Four largest cattle states down a total of 580,000 head
By CAROL RYAN DUMAS
The number of cattle on feed continues to decline and was down 6 percent on Jan. 1 compared with a year ago.
The number of cattle and calves for slaughter in feedlots with a capacity of 1,000 head or more came in at 11.2 million, compared with 11.9 million on Jan. 1, 2012, according to the Jan. 25 report from USDA National Agricultural Statistics Service.
The four largest cattle states were down a total of 580,000 head, with Nebraska leading the decline with 220,000 fewer head.
Steers and steer calves in feedlots with capacity of 1,000 head or more were down 3 percent, and heifer and heifer calves were down 9 percent from the previous year.
The lower number of cattle in feedlots is in line with the ongoing trend of the decline in the availability of feeder cattle, and it will continue until there's a rebuilding of inventory, said John Nalivka, owner of Sterling Marketing, a consulting firm for the red meat industry.
A lot of cattle went to feedlots early and light because grass was not available and producers had no forage, he said.
In addition, cattle from Mexico went into Texas feedlots earlier in the year due to extreme drought south of the border, he said.
There will be fewer cattle from Mexico again this year as that country's producers liquidated much of their herd last year, he said.
While December placements were down only 1 percent from December 2011, they were down for the seventh consecutive month, with the declines coming from Colorado, California, Idaho, Washington and South Dakota.
That suggests the squeeze on the feedlot sector is more pronounced around the fringes where feedlots are often geographically disadvantaged with respect to feeder cattle and feed supplies, said Derrell Peel, Oklahoma State University Extension livestock marketing specialist.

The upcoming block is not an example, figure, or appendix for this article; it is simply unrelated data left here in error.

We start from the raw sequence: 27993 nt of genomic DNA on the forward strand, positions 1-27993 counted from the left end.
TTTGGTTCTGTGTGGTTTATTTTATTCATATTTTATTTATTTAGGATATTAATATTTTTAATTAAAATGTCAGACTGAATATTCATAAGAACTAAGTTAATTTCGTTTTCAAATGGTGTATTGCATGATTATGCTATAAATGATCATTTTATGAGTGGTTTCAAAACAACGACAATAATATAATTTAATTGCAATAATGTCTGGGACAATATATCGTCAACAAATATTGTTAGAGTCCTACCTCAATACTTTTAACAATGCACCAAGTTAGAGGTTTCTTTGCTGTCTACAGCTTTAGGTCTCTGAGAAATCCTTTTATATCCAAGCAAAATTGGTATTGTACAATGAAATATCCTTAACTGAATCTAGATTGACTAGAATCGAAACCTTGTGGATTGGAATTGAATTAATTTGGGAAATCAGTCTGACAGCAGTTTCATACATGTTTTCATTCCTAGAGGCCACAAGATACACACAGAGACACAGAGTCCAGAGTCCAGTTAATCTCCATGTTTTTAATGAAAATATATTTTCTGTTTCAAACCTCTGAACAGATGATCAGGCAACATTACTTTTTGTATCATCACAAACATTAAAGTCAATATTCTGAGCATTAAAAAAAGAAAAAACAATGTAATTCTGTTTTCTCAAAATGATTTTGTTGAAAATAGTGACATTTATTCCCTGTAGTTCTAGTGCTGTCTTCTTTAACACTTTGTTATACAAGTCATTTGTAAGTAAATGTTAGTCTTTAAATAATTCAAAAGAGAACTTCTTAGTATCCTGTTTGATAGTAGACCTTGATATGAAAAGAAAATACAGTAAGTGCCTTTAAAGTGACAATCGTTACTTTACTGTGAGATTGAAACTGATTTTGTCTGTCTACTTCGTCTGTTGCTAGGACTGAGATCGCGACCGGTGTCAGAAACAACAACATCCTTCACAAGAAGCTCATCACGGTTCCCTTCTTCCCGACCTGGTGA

The situation for small feedlots is particularly important, he said. In the 15 years prior to 2012, the January monthly on-feed total in large feedlots represented an average of 81.4 percent of the annual January inventory in feedlots of all sizes. In 2012, that percentage jumped to 84 percent, suggesting more fallout among small feeders.
Declines in December placements from the year-ago level were 13 percent in Colorado, 18 percent in California, 28 percent in Washington, and 12 percent in South Dakota.
But large percentage changes in most of those states don't translate into large cattle numbers, Nalivka said. Declines in those five states totaled 63,000. Increases in other states offset the declines, resulting in only a 1 percent decline in total December placements.
Some of the declines were caused by earlier placements due to fires that had cattle coming off damaged ranges ahead of normal. In addition, placements were compared with pretty big placement numbers in all but South Dakota in December 2011, he said.
Across the spectrum, producers were placing cattle earlier and by the time September rolled around, there were few cattle left, he said.
"I think some feedlots quit altogether or are feeding less cattle," he said.